New Haven will not build a streetcar system anytime soon if the Board of Aldermen’s Monday night vote is any indication.
In a 16 to 6 vote, the Board of Aldermen decided not to accept a grant from the Federal Transit Administration which would have funded a study of the feasibility of a streetcar system in New Haven. The $800,000 grant would have required an estimated $200,000 contribution from the city to assess the best possible route to maximize ease of use and economic benefits. The Board considered the project too costly in the uncertain economic climate.
According to Ward 30 Alderman Darnell Goldson and Ward 10 Alderman Justin Elicker FES ’10 SOM ’10, the majority of the Board decided that the investment required to design and implement a streetcar system would be a misallocation of the city’s limited funds.
“A lot of aldermen didn’t see [the proposed streetcar] affecting their area,” Goldson said. “It would mainly be in the downtown area — it would not affect them in a positive way.”
But City Hall spokesman Adam Joseph said the construction project would have had the potential to become a major asset to the city’s transit system.
“Streetcars in other cities have been major economic catalysts for development,” Joseph said. “The city is facing an economic downturn and now it has two choices — it can plan and grow and prepare for the future, or it can choose not to.”
Since 2008, New Haven has invested $85,000 in an initial study to investigate options for a streetcar route. The result, a proposed three-mile line that would have connected downtown to the medical district, Science Hill and Union Station, was first introduced to the public during a town hall meeting in September 2010. The plan suggested synchronizing streetcar stops with bus routes to enhance flexibility as well as to leave room for route extensions in the future. Its construction would have generated approximately 17,000 construction jobs and 5,000 permanent jobs, according to Jim Travers, the city’s director of transportation, traffic and parking.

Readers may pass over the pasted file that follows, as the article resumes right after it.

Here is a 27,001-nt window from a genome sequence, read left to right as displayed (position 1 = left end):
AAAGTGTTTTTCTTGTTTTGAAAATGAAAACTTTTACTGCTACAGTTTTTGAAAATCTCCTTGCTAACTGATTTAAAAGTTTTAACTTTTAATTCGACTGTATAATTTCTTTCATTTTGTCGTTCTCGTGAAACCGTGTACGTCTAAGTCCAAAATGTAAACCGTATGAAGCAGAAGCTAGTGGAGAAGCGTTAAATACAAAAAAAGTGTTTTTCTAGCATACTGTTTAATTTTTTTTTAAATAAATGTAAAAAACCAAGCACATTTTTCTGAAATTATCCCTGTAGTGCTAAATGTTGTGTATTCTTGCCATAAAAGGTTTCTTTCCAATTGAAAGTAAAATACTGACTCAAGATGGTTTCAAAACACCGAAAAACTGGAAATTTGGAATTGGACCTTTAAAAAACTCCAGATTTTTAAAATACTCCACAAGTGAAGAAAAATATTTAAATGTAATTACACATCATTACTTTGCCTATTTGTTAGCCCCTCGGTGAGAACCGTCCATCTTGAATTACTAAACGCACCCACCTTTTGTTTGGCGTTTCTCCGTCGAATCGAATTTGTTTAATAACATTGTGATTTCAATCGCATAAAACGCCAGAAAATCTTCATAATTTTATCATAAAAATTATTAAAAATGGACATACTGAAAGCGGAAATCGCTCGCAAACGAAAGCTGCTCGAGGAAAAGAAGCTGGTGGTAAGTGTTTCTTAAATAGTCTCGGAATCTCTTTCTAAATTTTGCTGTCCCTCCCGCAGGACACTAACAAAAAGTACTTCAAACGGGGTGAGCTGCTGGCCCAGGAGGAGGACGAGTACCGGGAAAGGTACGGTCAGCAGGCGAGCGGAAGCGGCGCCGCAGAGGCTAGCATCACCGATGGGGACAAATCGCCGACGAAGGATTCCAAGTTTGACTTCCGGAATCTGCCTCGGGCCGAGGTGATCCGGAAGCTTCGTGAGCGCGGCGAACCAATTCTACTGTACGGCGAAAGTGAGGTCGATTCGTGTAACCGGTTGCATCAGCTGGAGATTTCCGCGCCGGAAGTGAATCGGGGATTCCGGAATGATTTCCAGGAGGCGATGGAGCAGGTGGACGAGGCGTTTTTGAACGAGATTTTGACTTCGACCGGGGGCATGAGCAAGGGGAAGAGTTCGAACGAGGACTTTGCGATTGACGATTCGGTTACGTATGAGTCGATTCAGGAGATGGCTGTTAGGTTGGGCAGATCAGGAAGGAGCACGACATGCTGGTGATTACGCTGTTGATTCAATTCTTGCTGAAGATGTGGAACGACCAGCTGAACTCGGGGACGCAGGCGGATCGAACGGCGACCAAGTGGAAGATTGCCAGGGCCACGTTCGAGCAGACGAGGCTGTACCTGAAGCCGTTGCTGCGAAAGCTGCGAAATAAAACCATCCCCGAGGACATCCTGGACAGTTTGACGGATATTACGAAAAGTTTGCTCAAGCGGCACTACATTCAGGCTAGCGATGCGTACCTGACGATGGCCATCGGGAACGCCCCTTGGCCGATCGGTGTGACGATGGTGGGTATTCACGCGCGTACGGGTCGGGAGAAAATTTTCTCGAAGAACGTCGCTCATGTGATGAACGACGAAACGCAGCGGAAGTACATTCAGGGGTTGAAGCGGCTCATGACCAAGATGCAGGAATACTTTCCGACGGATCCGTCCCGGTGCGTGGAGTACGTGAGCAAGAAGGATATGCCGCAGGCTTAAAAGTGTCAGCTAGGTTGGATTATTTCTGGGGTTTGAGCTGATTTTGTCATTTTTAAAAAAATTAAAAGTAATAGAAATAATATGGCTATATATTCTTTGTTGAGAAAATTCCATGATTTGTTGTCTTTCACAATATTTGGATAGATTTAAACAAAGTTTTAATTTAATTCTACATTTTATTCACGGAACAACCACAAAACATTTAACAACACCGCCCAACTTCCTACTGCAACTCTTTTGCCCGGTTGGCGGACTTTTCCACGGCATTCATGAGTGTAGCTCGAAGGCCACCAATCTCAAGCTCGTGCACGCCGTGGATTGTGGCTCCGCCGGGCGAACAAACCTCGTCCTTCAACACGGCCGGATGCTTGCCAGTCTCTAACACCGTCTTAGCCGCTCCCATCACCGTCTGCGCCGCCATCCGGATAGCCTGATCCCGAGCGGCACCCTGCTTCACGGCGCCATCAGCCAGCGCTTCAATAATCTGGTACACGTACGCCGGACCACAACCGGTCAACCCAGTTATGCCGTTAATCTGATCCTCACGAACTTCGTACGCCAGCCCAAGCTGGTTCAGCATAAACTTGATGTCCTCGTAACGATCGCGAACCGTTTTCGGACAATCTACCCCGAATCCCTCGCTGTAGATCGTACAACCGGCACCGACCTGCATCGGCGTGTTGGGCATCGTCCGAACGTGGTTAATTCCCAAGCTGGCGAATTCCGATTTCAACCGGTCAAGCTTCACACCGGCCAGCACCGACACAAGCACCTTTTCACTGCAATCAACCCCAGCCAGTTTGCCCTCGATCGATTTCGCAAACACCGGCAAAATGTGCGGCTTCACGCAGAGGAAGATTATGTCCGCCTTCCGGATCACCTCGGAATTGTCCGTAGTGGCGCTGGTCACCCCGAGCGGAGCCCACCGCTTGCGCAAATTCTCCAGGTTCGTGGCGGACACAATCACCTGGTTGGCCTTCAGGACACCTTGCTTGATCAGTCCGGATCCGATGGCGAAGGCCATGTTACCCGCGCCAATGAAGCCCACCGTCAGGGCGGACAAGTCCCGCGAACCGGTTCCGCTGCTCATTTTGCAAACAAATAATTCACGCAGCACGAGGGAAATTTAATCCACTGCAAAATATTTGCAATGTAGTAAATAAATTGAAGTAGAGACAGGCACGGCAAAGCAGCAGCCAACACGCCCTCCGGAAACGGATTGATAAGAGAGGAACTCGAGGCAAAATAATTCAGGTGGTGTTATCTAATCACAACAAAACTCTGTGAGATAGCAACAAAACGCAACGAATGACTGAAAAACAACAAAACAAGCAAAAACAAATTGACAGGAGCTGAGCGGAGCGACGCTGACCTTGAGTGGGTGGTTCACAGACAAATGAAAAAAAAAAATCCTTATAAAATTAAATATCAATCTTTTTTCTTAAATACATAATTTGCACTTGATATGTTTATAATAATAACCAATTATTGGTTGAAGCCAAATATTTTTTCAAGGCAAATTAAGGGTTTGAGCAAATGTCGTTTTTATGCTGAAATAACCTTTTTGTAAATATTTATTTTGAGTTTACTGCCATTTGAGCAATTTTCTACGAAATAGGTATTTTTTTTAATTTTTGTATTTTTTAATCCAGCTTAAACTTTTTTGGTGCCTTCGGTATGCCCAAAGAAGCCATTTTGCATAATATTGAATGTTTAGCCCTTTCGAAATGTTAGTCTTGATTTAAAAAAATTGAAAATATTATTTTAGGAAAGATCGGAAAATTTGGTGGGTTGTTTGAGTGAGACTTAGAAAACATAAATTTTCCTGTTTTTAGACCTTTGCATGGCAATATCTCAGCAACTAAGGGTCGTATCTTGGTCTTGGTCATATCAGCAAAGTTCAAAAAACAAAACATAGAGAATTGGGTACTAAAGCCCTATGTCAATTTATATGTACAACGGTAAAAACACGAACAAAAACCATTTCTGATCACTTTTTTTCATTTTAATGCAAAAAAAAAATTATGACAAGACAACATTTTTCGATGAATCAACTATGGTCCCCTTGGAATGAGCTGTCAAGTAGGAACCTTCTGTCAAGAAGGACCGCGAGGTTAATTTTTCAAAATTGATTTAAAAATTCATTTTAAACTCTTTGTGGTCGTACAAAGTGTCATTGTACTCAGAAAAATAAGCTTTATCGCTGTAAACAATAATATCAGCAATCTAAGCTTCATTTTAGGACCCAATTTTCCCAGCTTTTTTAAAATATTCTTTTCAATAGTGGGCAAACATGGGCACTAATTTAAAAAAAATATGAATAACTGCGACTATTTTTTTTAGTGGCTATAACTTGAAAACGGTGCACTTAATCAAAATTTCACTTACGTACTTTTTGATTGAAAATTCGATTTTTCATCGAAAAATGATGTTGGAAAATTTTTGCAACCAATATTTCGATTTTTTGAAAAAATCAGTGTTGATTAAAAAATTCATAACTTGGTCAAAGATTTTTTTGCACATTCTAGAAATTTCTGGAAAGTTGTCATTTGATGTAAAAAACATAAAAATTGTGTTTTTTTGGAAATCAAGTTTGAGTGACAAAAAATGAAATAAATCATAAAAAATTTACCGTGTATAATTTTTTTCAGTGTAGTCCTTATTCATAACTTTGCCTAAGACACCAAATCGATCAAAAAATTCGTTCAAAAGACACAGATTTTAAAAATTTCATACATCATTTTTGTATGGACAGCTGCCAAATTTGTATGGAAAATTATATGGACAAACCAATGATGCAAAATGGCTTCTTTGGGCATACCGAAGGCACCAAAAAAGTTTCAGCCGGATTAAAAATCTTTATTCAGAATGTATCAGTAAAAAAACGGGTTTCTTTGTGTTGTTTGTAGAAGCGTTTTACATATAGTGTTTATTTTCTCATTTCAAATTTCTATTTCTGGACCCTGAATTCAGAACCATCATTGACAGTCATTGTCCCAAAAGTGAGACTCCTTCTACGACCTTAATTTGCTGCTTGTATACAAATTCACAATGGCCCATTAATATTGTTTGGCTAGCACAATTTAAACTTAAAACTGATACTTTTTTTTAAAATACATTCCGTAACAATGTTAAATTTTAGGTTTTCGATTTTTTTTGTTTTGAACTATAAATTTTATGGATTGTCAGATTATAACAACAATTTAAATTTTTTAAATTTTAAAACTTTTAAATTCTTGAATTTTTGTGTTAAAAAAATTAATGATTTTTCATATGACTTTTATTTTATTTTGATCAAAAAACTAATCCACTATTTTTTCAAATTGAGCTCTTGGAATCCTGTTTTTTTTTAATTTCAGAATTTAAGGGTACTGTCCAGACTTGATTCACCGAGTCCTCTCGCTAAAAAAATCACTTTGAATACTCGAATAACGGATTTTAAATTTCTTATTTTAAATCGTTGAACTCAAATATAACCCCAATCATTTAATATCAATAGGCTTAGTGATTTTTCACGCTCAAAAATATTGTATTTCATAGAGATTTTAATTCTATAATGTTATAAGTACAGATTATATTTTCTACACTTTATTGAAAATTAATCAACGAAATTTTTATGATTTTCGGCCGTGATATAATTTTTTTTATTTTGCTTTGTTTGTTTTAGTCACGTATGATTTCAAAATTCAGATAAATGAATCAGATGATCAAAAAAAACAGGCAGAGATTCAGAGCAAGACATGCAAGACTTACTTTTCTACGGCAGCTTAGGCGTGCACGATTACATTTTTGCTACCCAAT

“Streetcars have proven benefits to the economic system by laying down a fixed line of transport,” Travers said. “As a developer, you are able to promote your company to a larger group of people if your property that you’re developing on has a fixed transit system.”
In addition to the jobs it would create, the streetcar line would be accessible to 56,000 employees and students in the area as well as 32,000 residents living within a half-mile radius of the line, Travers said.
Ron Filson, a Tulane University professor who has served on the New Orleans planning commission, said the reinstallation of the streetcar system there has already brought about tangible economic development by capitalizing on local markets that develop around streetcar stops.
“We’ve found that having streetcars run by stores actually increases the traffic to them, rather than having cars go by,” he said. “People are more likely to see a store they want to visit and just hop off whenever.”
Despite the economic rewards other cities have reaped from streetcars, the Elm City would still have been required to make a substantial financial commitment to the venture. Charlotte, N.C., which is implementing a similar plan, has just invested $12 million to accompany a $25 million FTA grant.
John Mrzygod, Charlotte’s streetcar project manager, stressed the difficulty of weighing the project’s potential benefits against its cost.
“We determined that a streetcar would be a good idea as long as we would be able to receive federal support,” Mrzygod said. “But we’ve put some rail down, and we’ve noticed that many businesses have opened up within a half-mile of that track already.”
Constructing the proposed New Haven streetcar line would cost $30 million, according to a city estimate released in 2010.